The Abrahamic Covenant, also called "The Promise to Abraham," plays a central role in biblical prophecy, providing one of the main prophetic themes that connect the Old Testament to the New This covenant is presented in three central passages: Genesis 12:1–7; 15:1–20; and 17:1–8.
In Genesis 12:1–7 God promises to bless Abraham (the word "bless" occurs five times in 12:2–3). As part of this blessing, God promises to make Abraham into a great nation and to make his name great (12:2). He also promises to "bless those that bless you, and whoever curses you I will curse" (12:3). God also stresses that Abraham will be a blessing (12:2); indeed, in Abraham "all peoples on earth will be blessed" (12:3). God restates this aspect of the promise in 18:18, declaring that all nations will be blessed in Abraham Finally, God promises to give the land of Canaan to Abraham's descendants (12:1, 7).
In Genesis 15:1–20 God formalizes his promise to Abraham into a "covenant" In the ancient Near Eastern world, a covenant was a legal agreement between two parties. There were numerous ceremonies that could be used to ratify or solemnize the covenant. One of the most serious ceremonies involved cutting an animal in half and then separating the two halves on the ground. The two parties then walked together between the two halves, apparently implying a vow of sorts, as if the participants were each saying, "May this happen to me if I break this covenant." In Genesis 15 God tells Abraham to bring five animals and to cut each of them in half However, unlike in normal human covenant ceremonies, in this one God passes through the cut animals by himself, implying that he is instituting a one-sided or unilateral covenant that binds only one party—himself.
In Genesis 15 God also promises Abraham that his descendants will be as numerous as the stars (15:5). God then predicts four hundred years of bondage for Abraham's descendants, followed by their return and possession of the land of Canaan. Additionally, imbedded within this covenant dialogue and ceremony is the important statement in 15:6, "Abram believed the Lord, and he credited it to him as righteousness."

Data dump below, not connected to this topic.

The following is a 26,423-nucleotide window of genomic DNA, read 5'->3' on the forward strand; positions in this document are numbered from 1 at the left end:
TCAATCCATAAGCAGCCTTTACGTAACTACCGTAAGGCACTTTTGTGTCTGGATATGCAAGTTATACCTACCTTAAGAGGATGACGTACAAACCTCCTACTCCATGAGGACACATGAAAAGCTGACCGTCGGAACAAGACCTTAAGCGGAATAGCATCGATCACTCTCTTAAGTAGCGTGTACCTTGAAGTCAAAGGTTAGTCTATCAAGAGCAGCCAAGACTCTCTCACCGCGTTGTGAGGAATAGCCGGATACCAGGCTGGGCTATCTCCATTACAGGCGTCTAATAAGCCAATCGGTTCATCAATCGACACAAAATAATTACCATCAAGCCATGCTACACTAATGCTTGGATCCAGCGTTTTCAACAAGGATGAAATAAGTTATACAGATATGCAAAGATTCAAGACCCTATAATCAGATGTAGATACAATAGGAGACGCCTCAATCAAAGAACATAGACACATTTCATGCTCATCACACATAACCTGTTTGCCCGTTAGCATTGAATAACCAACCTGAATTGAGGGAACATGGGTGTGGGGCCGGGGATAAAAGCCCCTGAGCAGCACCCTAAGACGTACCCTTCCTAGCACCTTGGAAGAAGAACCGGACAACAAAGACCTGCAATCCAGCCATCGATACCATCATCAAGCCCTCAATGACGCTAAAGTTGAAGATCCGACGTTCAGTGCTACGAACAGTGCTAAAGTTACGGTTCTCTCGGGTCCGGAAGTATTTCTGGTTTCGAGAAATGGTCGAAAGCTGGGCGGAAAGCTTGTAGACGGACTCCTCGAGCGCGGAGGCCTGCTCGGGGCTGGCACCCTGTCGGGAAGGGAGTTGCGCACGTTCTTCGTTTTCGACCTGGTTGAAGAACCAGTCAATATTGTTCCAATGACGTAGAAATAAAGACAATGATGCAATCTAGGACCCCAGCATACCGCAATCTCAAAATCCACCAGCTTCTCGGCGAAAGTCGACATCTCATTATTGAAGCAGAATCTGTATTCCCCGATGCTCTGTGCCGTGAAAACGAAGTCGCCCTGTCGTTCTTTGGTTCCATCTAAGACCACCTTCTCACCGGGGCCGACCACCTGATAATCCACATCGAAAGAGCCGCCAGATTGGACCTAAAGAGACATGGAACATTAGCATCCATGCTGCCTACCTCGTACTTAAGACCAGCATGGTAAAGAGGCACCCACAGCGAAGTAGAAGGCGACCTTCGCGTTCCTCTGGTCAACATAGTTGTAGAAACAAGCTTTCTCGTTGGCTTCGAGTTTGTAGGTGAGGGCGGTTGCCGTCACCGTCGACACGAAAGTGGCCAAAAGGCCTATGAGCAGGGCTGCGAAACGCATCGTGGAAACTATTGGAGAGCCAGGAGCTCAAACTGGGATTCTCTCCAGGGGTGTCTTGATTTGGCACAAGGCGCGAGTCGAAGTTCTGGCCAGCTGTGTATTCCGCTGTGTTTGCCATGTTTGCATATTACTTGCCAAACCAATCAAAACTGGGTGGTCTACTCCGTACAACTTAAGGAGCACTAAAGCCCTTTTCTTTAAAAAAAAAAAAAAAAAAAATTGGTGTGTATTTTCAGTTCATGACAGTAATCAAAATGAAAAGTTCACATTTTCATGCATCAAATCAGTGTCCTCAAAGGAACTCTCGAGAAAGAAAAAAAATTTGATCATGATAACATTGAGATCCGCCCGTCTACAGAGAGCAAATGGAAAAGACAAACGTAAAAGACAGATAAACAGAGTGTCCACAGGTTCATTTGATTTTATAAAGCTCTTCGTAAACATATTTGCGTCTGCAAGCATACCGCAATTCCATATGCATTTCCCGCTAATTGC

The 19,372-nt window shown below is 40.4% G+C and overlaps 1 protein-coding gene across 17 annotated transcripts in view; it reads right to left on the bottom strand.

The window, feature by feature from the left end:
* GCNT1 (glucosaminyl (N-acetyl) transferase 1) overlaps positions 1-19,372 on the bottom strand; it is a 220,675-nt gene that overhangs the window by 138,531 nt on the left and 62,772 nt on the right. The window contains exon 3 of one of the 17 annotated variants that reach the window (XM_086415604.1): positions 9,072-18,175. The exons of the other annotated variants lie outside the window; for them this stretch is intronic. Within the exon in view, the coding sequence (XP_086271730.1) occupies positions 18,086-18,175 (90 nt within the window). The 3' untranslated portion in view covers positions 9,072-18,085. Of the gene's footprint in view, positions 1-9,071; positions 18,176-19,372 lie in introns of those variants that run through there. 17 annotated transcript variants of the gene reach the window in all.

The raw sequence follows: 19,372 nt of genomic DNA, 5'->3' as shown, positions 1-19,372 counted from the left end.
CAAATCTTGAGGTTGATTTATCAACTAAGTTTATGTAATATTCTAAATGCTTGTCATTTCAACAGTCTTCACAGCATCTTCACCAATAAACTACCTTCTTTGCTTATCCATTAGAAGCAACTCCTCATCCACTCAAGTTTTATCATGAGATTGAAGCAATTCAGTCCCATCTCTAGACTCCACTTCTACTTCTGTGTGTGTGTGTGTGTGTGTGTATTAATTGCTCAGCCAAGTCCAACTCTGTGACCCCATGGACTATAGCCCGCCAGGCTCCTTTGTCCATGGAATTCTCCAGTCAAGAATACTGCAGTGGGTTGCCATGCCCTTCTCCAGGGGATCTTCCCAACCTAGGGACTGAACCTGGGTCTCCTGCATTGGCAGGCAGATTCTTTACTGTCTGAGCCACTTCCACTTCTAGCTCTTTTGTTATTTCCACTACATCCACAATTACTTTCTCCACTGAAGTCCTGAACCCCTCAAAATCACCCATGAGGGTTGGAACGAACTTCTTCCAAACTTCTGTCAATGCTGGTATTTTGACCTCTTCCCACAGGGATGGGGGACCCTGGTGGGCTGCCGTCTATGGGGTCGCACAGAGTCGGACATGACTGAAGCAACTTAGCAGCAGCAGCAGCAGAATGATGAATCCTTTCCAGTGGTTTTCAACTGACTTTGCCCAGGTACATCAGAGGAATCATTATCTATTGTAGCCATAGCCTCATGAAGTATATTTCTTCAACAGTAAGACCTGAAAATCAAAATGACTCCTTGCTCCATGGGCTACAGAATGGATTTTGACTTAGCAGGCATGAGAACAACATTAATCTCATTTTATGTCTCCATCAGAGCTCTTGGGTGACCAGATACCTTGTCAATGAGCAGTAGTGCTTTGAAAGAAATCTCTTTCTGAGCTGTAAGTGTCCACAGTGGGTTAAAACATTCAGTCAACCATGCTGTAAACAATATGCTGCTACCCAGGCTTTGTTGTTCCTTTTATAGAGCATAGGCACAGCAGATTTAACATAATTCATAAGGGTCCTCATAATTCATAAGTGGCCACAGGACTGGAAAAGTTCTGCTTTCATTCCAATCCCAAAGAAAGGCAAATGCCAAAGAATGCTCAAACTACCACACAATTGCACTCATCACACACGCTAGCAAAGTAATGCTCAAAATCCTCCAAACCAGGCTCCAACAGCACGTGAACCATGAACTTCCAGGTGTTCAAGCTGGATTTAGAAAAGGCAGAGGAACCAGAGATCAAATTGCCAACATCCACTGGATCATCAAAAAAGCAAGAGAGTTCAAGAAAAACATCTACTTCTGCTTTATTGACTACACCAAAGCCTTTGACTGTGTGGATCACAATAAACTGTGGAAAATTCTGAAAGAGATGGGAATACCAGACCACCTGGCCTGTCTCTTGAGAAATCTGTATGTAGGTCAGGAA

God appears to the aging Abraham again in Genesis 17 and promises to "confirm/establish" this covenant. God then repeats several aspects of the Abrahamic Covenant, expanding on the promise. He repeats the promise of numerous descendants, but expands on this by saying that Abraham will be the "father of many nations" (17:4–6) and that Sarah, his wife, will be "the mother of nations" (17:16). In addition, a "royal" aspect of the promise is added, for God promises that kings will come from Abraham and Sarah (17:6, 16). Once again God promises the land of Canaan to Abraham (17:8) and states that this covenant is to be an "everlasting covenant" (17:7). God then states that circumcision will be the sign of the covenant between himself and Abraham (17:9–14). Several of the promises that comprise the Abrahamic Covenant are also restated later in Genesis, both to Isaac (26:3–5) and to Jacob (28:13–15).